Map Courtesy: Banglapedia
Railway Route Map of Bangladesh
Bangladesh Railway (Bengali: বাংলাদেশ রেলওয়ে), (also known as BR), is the state-owned rail transport agency of Bangladesh. It operates and maintains the entire railway network of the country. BR is controlled by the Directorate General of Bangladesh Railway under the Ministry of Railways along with Bangladesh Railway Authority (BRA) and which works for policy guidance of BR.
Key features of BR are the coexistence of several gauges, Broad gauge, Metre gauge and dual gauge, and the separation of the system by the Jamuna River (Brahmaputra) into a Western and Eastern Zone of operations with only one bridge, the 2003 Jamuna Bridge, connecting the two zones. Bangladesh Railway covers a length of 2,855 route kilometres and employs 34,168 people. BR operates international, inter-city and suburban rail systems on its multi-gauge network. It also owns coach production facilities.
Railway operation in today's Bangladesh began on 15 November 1862 when 53.11 kilometres of 5 ft 6 in (1,676 mm) (broad gauge) line were opened for traffic between Dorshona of Chuadanga District and Jogotee of Kushtia District. The next 14.98 kilometres 1,000 mm (3 ft 3 3⁄8 in) (metre gauge) line was opened for traffic on 4 January 1885. In 1891, the construction of then Bengal Assam Railway was taken up by the British Government assistance but that was later on taken over by the Bengal Assam Railway Company. On 1 July 1895, two sections of metre gauge lines were opened between Chittagong and Comilla, a length of 149.89 kilometres and between Laksam Upazila and Chandpur District, a length of 50.89 kilometres. Railway Companies formed in England took up the construction and operation of these sections in middle and late 19th century.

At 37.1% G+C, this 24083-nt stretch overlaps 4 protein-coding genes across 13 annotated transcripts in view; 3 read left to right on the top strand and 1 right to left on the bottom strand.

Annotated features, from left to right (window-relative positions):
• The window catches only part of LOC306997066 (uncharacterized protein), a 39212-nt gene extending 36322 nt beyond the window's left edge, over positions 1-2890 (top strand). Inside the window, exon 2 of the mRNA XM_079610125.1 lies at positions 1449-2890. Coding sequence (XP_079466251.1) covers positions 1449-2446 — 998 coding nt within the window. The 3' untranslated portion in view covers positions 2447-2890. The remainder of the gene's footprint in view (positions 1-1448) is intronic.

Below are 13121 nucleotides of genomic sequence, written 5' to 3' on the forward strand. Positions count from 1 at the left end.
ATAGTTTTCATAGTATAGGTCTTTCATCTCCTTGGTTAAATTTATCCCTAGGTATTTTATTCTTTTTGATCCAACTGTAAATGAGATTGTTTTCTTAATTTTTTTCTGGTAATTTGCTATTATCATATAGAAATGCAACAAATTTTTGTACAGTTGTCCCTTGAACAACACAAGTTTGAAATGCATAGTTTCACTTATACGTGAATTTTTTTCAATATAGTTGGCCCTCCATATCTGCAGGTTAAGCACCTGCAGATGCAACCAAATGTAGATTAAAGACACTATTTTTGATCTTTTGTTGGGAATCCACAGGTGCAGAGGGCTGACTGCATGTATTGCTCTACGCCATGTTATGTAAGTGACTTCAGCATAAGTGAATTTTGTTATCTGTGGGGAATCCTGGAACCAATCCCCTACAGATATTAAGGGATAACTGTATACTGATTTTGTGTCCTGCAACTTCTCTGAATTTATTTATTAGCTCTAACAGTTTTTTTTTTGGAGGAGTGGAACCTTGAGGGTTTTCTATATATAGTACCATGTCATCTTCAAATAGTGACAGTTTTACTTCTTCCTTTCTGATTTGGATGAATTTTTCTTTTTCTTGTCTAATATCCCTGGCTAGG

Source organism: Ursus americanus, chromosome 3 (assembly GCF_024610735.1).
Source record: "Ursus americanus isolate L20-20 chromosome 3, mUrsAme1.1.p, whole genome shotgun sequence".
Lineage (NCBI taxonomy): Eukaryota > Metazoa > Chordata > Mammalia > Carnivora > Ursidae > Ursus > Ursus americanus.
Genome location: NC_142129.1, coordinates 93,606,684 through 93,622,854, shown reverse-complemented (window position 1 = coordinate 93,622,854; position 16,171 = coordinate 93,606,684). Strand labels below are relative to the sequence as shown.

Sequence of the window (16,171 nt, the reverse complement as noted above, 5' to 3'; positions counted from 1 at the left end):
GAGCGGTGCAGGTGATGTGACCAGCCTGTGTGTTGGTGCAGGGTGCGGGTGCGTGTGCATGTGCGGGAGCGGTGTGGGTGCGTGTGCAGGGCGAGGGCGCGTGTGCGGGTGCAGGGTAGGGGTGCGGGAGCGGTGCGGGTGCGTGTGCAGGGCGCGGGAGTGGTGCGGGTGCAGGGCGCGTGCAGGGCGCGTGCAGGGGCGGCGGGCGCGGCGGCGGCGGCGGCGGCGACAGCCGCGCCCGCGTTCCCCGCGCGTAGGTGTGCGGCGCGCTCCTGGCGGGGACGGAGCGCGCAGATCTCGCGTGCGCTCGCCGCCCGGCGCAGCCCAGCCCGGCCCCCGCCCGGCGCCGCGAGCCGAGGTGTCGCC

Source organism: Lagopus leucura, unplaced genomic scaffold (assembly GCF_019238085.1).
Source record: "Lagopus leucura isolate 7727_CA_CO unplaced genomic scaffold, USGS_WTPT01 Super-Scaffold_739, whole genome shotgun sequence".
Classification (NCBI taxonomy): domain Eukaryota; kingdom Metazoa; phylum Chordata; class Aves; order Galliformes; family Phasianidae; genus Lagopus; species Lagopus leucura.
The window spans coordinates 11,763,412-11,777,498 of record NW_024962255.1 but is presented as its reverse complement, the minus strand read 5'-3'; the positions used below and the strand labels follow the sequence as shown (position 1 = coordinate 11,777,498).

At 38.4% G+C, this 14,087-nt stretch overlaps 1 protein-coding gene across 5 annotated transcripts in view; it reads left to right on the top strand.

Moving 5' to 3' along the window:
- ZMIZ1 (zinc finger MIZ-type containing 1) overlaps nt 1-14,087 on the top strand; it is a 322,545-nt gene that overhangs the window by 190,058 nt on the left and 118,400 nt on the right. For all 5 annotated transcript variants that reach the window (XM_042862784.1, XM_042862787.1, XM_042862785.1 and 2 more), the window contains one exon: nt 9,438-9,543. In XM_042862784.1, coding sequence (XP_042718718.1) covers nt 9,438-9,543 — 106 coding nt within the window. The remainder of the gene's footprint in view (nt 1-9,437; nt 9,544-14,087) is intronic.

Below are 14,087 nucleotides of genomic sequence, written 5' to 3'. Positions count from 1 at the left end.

At time of the partition of India in 1947, Bengal-Assam Railway was split up and the portion of the system, about 2,603.92 kilometres fell within the boundary of then East Pakistan and control remained with the central Government of Pakistan. Later with the effect from 1 February 1961, Eastern Bengal Railway was renamed as Pakistan Eastern Railway. Then in 1962, the control of Pakistan Eastern Railway was transferred from the Central Government to the Government of East Pakistan and placed under the management of a Railway Board with the effect from the financial year 1962–63 by the presidential Order of 9 June 1962.
As of 2005, the total length of railroad is 2,855 kilometres. Of that, 660 km are broad gauge tracks (mostly in the western region), 1,830 km are metre gauge tracks (mostly in the central and eastern regions) and 365 km are dual gauge tracks. The gauge problem is being tackled by adding third rails to the most important broad and metre gauge routes, so that they become dual gauge. A major road-rail bridge at Jamuna opened in 1998 to connect the previously detached east and west rail networks. On March 2008, the broad gauge reached Dhaka, the national capital. Funding is being sought to upgrade the network and transform Bangladesh Railway into a profitable business. BR exceeded its target revenue earnings in the fiscal year 2007–2008.